Monday, January 27, 2014

January 23, 1864

January 23, 1864

---An article in Harper’s Weekly tells of a raid by Union troops and the consequent liberation of slaves in northeastern part of North Carolina:

General Wild’s late raid into the interior of North Carolina abounded in incidents of peculiar interest, from which we have selected a single one as the subject of the illustration on page 52, representing the liberation by the negro battalion of the slaves on Mr. Terrebee’s plantation. As the reader may imagine, the scene was both novel and original in all its features. General Wild having scoured the peninsula between Pasquotank and Little Rivers to Elizabeth City, proceeded from the latter place toward Indiantown in Camden County. Having encamped overnight, the column moved on into a rich country which was covered with wealthy plantations. The scene in our sketch represents the colored troops on one of these plantations freeing the slaves. The morning light is shining upon their bristling bayonets in the back-ground, and upon a scene in front as ludicrous as it is interesting. The personal effects of the slaves are being gathered together from the outhouses on the plantation and piled, regardless of order, in an old cart, the party meanwhile availing themselves in a promiscuous manner of the Confiscation Act by plundering hens and chickens and larger fowl; and after all of these preliminary arrangements the women and children are (in a double sense) placed on an eminence above their chattels and carted off in triumph, leaving “Ole Massa” to glory in solitude and secession.

---Josiah Marshall Favill, a young officer on the III Corps staff with the Army of the Potomac, tells of the Corps HQ refurbishing and preparation for the upcoming visit of a party of ladies:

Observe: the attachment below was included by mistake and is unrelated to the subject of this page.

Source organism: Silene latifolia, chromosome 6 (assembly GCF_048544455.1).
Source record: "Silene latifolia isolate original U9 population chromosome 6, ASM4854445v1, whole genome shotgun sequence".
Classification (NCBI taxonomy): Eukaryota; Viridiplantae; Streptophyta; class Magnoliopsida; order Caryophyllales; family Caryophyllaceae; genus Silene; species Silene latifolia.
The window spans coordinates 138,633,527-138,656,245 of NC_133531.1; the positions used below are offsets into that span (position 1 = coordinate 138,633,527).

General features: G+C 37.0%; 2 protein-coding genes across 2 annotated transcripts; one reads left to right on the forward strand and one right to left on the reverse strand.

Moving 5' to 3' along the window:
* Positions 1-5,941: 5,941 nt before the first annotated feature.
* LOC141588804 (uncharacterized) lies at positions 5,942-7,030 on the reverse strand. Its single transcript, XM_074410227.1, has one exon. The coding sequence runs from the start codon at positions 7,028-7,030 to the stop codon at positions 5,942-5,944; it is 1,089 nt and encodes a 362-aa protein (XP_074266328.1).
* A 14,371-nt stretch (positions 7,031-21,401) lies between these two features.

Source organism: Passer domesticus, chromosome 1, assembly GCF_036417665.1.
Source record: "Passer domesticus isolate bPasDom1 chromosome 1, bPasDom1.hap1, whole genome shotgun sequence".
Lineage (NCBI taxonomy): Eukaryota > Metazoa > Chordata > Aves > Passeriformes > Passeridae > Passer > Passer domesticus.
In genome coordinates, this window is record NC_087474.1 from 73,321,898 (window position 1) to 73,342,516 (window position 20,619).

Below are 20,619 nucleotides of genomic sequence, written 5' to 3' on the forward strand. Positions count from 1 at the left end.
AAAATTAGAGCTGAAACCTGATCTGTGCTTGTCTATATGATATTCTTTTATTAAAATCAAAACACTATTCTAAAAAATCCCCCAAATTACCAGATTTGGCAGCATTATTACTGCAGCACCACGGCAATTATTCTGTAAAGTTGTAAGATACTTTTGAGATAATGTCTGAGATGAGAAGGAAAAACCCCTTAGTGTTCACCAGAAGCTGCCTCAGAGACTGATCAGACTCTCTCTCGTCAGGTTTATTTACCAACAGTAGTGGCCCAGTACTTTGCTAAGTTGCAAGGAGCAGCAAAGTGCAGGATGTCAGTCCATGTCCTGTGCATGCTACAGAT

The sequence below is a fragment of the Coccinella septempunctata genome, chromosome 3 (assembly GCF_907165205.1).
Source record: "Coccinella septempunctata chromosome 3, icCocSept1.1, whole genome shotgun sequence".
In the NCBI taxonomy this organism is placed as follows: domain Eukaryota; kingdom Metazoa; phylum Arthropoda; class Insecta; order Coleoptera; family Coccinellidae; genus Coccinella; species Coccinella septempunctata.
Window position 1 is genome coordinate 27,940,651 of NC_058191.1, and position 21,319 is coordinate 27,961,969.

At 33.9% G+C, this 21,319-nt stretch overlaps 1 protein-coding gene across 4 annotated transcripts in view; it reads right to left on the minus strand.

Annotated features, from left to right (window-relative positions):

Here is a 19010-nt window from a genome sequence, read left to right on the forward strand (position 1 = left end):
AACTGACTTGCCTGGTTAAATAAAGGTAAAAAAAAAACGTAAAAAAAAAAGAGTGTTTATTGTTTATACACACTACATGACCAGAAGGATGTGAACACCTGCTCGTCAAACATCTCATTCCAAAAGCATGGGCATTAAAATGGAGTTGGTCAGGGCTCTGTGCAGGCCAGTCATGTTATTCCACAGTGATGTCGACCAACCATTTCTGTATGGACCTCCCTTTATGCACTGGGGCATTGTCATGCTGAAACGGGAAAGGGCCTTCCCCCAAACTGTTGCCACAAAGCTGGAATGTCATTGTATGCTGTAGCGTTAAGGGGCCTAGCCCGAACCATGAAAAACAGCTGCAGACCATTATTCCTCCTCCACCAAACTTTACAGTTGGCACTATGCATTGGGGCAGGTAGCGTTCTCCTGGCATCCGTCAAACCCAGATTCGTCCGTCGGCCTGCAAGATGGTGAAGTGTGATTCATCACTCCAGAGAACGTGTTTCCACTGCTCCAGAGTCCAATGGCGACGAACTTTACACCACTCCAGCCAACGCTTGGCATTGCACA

January 23d. Our sawmill has been set in motion again, and scores of men are busily engaged felling trees and sawing them into boards for the great building to be put up at corps headquarters. It will be 90×60 and decorated internally, similarly to ours, in the most artistic manner. Broom has been commissioned to take entire charge of the supper, wines, etc., and will be certain to make that part of the proposition a success. Wilson, of our staff, whose sister is the wife of Governor Curtin of Pennsylvania, has invited that lady and as large a party of young ladies as she can collect to become our guests for two or three weeks. She has accepted and in consequence we are making great preparations for their reception. The general’s wife is coming, too; Alvord’s pretty sister from New York and several of the other officers’ wives, so we shall soon be full of women. How curious it will seem, and how correct we shall have to be in our habits. For three years no woman has been at our headquarters, and it seems almost incredible that at last we are to have a fashionable and beautiful bevy, all to ourselves.

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